US7683122Mar 27, 2006Mar 23, 2010E. I. Du Pont De Nemours And CompanyProcesses for increasing polymer inherent viscosity
US7683157Mar 27, 2006Mar 23, 2010E.I. Du Pont De Nemours And CompanyProcess for the production of polyarenazole polymer
US7754846Mar 27, 2006Jul 13, 2010E. I. Du Pont De Nemours And CompanyThermal processes for increasing polyareneazole inherent viscosities
US7776246Mar 27, 2006Aug 17, 2010E. I. Du Pont De Nemours And CompanyProcess for the production of polyarenazole yarn
US7851584Mar 27, 2006Dec 14, 2010E. I. Du Pont De Nemours And CompanyProcess for preparing monomer complexes
US7888457Mar 27, 2006Feb 15, 2011E. I. Du Pont De Nemours And CompanyProcess for removing phosphorous from a fiber or yarn
US7906613Mar 27, 2006Mar 15, 2011Magellan Systems International, LlcProcess for removing cations from polyareneazole fiber
US7906615Mar 27, 2006Mar 15, 2011Magellan Systems International, LlcProcess for hydrolyzing polyphosphoric acid in a spun yarn
US7968029Mar 27, 2006Jun 28, 2011E. I. Du Pont De Nemours And CompanyProcesses for hydrolysis of polyphoshoric acid in polyareneazole filaments
US7968030Mar 27, 2006Jun 28, 2011E.I. Du Pont De Nemours And CompanyHot surface hydrolysis of polyphosphoric acid in spun yarns
US7977453Mar 27, 2006Jul 12, 2011E. I. Du Pont De Nemours And CompanyProcesses for hydrolyzing polyphosphoric acid in shaped articles
US8003831Dec 16, 2008Aug 23, 2011E.I. Dupont De Nemours And CompanyProcess for the synthesis of dihalodinitrobenzenes
US8143450 *Dec 18, 2008Mar 27, 2012E. I. Du Pont De Nemours And CompanyProcess for the preparation of derivatives of tetraaminobenzene
US8163961 *Feb 22, 2010Apr 24, 2012E. I. Du Pont De Nemours And CompanyProcess for the preparation of monomers for polybenzimidazole materials
US8188317 *Dec 10, 2009May 29, 2012E. I. Du Pont De Nemours And CompanyIntegrated process for the preparation of polybenzimidazole precursors
US8202965Mar 27, 2006Jun 19, 2012E.I. Du Pont De Nemours And CompanyFusion free hydrolysis of polyphosphoric acid in spun multifilament yarns
US8263221Mar 27, 2006Sep 11, 2012Magellan Systems International, LlcHigh inherent viscosity polymers and fibers therefrom
US8536299Dec 8, 2008Sep 17, 2013University Of DaytonRigid-rod copolymer compositions and the polymeric fibers fabricated from those compositions for enhanced flame resistance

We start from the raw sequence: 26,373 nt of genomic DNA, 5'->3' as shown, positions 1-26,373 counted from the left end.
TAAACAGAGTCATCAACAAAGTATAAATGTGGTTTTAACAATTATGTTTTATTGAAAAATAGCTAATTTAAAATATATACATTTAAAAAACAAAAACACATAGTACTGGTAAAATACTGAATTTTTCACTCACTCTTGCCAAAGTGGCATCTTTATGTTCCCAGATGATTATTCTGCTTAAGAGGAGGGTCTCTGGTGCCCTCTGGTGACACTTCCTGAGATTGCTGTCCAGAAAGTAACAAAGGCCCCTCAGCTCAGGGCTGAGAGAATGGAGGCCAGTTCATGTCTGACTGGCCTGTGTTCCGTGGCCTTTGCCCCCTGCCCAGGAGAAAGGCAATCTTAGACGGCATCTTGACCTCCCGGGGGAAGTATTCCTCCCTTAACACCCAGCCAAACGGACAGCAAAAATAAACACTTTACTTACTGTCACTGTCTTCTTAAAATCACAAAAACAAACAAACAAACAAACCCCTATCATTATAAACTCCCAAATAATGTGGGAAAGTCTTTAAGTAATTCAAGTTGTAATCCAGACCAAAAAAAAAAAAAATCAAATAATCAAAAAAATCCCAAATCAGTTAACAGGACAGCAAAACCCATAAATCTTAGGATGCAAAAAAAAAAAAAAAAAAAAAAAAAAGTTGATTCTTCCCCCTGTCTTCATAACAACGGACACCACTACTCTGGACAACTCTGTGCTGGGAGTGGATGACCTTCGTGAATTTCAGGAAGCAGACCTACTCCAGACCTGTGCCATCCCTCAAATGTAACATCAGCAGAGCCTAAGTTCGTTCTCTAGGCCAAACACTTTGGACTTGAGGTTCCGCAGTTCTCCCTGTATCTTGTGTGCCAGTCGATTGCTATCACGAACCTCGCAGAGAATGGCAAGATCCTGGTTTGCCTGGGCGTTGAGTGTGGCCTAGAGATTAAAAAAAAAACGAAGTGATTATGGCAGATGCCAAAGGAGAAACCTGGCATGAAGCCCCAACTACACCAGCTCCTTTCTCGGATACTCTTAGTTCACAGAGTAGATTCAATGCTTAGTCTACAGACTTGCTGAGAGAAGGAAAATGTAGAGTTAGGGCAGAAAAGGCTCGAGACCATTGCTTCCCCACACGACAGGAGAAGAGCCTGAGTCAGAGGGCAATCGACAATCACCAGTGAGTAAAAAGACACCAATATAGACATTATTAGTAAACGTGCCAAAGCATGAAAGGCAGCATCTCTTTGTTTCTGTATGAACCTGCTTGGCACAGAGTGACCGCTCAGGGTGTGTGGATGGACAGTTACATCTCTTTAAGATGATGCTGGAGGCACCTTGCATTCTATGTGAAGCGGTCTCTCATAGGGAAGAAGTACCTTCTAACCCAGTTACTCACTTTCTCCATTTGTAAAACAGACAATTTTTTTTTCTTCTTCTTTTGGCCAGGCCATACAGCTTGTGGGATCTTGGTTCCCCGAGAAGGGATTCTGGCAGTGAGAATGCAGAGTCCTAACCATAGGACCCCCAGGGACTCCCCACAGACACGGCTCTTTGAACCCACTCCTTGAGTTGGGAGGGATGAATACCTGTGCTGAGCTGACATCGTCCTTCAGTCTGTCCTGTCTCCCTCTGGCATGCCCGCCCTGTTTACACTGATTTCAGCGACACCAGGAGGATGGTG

US20060280937 *Mar 27, 2006Dec 14, 2006E.I. Du Pont De Nemours And CompanyHigh inherent viscosity polymers and fibers therefrom
US20060287475 *Mar 27, 2006Dec 21, 2006Allen Steven RProcess for the production of polyarenazole polymer
US20070010654 *Mar 27, 2006Jan 11, 2007E.I. Du Pont De Nemours And CompanyProcesses for preparing high inherent viscosity polyareneazoles using metal powders
US20070072993 *Mar 27, 2006Mar 29, 2007E. I. Du Pont De Nemours And CompanyProcesses for increasing polymer inherent viscosity
US20070100120 *Mar 27, 2006May 3, 2007Adkins Qinghong FThermal processes for increasing polyareneazole inherent viscosities
US20080179776 *Mar 27, 2006Jul 31, 2008E.I. Dupont De Nemours And CompanyProcess For The Production Of Polyarenazole Yarn
US20080188639 *Mar 27, 2006Aug 7, 2008E.I. Dupont De Nemours And CompanyProcesses for Hydrolyzing Polyphosphoric Acid in Shaped Articles
US20080203610 *Mar 27, 2006Aug 28, 2008Christopher William NewtonHot Surface Hydrolysis of Polyphosphoric Acid in Spun Yarns
US20080287647 *Mar 27, 2006Nov 20, 2008Magellan Systems International, LlcPolyareneazole Polymer Fibers Having Pendant Hydroxyl Groups and Cations
US20090139016 *Dec 13, 2006Jun 4, 2009E.I. Du Pont De Nemours And CompanyThermal Performance Garments Comprising an Outer Shell Fabric of PIPD and Aramid Fibers
US20090215946 *Mar 27, 2006Aug 27, 2009Doetze Jakob SikkemaProcess for preparing monomer complexes
US20100145004 *Dec 8, 2008Jun 10, 2010University Of DaytonRigid-rod copolymer compositions and the polymeric fibers fabricated from those compositions for enhanced flame resistance
US20100160675 *Dec 10, 2009Jun 24, 2010E.I. Du Pont De Nemours And CompanyIntegrated process for the preparation of polybenzimidazole precursors
US20100160676 *Feb 22, 2010Jun 24, 2010E.I. Du Pont De Nemours And CompanyProcess for the preparation of monomers for polybenzimidazole materials
US20100210814 *Mar 27, 2006Aug 19, 2010Christopher William NewtonFusion-free hydrolysis of polyphosphoric acid in spun multifilament yarns
WO2006105227A1 *Mar 27, 2006Oct 5, 2006E. I. Du Pont De Nemours And CompanyThermal processes for increasing polyareneazole inherent viscosities
WO2006105228A1 *Mar 27, 2006Oct 5, 2006E. I. Du Pont De Nemours And CompanyHigh inherent viscosity polymers and fibers therefrom
WO2006105230A1 *Mar 27, 2006Oct 5, 2006E. I. Du Pont De Nemours And CompanyProcess for the production of polyareneazole polymer
Classifications
U.S. Classification528/183, 528/186, 528/193
International ClassificationC08G75/32, C08G75/18, H05K3/10, C08G75/22
Cooperative ClassificationC08G75/22, C08G75/18, C08G75/32, H05K3/105
European ClassificationC08G75/32, C08G75/18, C08G75/22
Legal Events
DateCodeEventDescription
Jan 29, 1991ASAssignment
Owner name: UNITED STATES OF AMERICA, THE, AS REPRESENTED BY T
Free format text: ASSIGNMENT OF ASSIGNORS INTEREST.;ASSIGNORS:TAN, LOON S.;ARNOLD, FRED E.;REEL/FRAME:005580/0760
Effective date: 19900314
Owner name: UNITED STATES OF AMERICA, THE, AS REPRESENTED BY T
Free format text: ASSIGNMENT OF ASSIGNORS INTEREST.;ASSIGNORS:DANG, THUY D.;CHUAH, HOE H.;UNIVERSITY OF DAYTON RESEARCH INSTITUTE;REEL/FRAME:005580/0757;SIGNING DATES FROM 19900314 TO 19900411
Feb 9, 1993CCCertificate of correction
Sep 14, 1994FPAYFee payment
Year of fee payment: 4
Oct 5, 1998FPAYFee payment
Year of fee payment: 8
Aug 20, 2002FPAYFee payment
Year of fee payment: 12